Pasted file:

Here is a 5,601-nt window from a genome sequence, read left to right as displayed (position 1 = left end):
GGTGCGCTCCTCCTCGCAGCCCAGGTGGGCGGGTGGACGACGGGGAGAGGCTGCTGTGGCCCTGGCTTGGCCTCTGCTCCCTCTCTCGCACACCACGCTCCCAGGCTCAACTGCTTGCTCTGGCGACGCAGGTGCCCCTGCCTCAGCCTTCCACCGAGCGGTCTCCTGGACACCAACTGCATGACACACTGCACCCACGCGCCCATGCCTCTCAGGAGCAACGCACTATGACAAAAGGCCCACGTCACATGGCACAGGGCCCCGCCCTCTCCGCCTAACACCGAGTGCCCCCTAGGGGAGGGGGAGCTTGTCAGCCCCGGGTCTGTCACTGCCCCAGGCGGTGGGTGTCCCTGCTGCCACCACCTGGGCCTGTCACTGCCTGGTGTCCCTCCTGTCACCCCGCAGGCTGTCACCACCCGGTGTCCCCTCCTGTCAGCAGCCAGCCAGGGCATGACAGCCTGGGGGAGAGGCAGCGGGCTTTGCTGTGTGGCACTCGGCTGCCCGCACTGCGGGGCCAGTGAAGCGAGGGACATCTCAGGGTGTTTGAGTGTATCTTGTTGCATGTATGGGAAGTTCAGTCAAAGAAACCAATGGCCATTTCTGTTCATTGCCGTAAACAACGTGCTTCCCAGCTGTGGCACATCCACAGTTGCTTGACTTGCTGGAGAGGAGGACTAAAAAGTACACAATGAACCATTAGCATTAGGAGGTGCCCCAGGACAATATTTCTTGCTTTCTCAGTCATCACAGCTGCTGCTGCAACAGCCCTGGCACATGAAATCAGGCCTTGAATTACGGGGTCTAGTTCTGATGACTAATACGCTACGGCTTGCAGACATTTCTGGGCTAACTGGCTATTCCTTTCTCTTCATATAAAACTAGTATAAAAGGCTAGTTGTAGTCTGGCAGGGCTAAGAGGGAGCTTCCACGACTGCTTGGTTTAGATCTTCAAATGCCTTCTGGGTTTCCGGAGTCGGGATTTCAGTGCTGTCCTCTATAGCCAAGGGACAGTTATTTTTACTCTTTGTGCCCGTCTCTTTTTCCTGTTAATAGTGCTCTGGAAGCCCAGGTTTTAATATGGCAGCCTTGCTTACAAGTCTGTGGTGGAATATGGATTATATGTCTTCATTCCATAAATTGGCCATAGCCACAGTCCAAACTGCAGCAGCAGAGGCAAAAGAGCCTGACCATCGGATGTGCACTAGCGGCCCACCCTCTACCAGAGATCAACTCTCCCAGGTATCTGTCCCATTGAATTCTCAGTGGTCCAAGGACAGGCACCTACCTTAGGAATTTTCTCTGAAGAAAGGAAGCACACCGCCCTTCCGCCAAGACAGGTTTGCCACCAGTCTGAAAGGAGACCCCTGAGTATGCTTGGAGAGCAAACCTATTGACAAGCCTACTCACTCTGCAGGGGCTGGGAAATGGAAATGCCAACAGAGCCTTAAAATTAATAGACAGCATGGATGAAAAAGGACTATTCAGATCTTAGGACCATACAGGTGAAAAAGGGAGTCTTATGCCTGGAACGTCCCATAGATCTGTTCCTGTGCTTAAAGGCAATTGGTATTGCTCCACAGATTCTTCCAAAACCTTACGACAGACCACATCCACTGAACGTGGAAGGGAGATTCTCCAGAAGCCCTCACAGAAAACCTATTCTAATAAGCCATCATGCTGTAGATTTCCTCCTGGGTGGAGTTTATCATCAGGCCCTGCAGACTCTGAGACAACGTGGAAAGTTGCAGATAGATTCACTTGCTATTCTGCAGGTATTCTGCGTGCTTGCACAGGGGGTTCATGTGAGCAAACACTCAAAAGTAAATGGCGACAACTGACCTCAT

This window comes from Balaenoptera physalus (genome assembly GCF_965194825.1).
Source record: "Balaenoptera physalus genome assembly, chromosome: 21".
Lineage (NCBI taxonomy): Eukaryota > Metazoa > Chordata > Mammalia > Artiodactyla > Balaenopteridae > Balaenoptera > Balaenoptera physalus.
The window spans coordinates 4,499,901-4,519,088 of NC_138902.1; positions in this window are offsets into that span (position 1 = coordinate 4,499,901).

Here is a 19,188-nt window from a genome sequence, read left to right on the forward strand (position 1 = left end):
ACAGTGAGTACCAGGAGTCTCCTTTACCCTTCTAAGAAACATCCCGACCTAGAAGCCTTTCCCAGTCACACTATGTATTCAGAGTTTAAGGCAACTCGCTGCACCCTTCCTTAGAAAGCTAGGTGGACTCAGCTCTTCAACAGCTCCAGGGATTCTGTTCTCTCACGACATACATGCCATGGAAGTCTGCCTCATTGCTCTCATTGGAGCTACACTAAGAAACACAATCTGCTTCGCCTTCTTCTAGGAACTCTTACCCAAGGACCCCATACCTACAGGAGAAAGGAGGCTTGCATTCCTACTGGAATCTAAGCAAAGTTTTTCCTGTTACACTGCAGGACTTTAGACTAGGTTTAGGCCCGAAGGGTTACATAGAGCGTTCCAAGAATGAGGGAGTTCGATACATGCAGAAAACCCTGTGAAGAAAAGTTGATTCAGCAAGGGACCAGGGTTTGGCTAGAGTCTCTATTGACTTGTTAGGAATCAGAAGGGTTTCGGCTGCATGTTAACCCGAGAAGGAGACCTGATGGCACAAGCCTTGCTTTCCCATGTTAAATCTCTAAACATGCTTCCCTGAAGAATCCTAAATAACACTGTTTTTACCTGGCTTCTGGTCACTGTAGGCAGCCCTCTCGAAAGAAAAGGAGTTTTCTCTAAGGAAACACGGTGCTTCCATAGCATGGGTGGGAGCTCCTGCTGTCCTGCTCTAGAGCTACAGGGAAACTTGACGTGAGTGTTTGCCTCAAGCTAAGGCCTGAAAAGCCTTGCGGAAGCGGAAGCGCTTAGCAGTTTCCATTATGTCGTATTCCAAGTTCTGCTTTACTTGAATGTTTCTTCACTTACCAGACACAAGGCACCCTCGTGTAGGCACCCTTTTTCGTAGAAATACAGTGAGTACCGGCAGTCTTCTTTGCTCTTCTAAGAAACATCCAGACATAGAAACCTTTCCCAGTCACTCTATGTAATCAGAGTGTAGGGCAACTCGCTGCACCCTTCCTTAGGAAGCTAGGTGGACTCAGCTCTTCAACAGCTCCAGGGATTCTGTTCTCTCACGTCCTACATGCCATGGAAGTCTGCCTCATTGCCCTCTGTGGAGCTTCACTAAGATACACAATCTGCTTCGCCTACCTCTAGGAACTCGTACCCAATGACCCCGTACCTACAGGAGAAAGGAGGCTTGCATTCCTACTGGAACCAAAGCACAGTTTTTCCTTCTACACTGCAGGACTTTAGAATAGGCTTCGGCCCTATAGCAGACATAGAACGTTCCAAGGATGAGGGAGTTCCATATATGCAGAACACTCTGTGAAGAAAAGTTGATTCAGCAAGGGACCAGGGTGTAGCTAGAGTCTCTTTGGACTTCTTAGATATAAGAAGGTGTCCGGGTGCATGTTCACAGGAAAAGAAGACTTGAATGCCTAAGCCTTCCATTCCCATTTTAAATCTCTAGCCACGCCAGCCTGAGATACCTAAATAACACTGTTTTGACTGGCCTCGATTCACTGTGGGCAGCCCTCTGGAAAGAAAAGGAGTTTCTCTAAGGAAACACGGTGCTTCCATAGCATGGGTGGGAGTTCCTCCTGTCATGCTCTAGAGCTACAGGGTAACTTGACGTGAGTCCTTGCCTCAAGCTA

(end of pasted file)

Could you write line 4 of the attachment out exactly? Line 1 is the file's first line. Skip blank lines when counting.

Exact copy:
Source record: "Balaenoptera physalus genome assembly, chromosome: 21".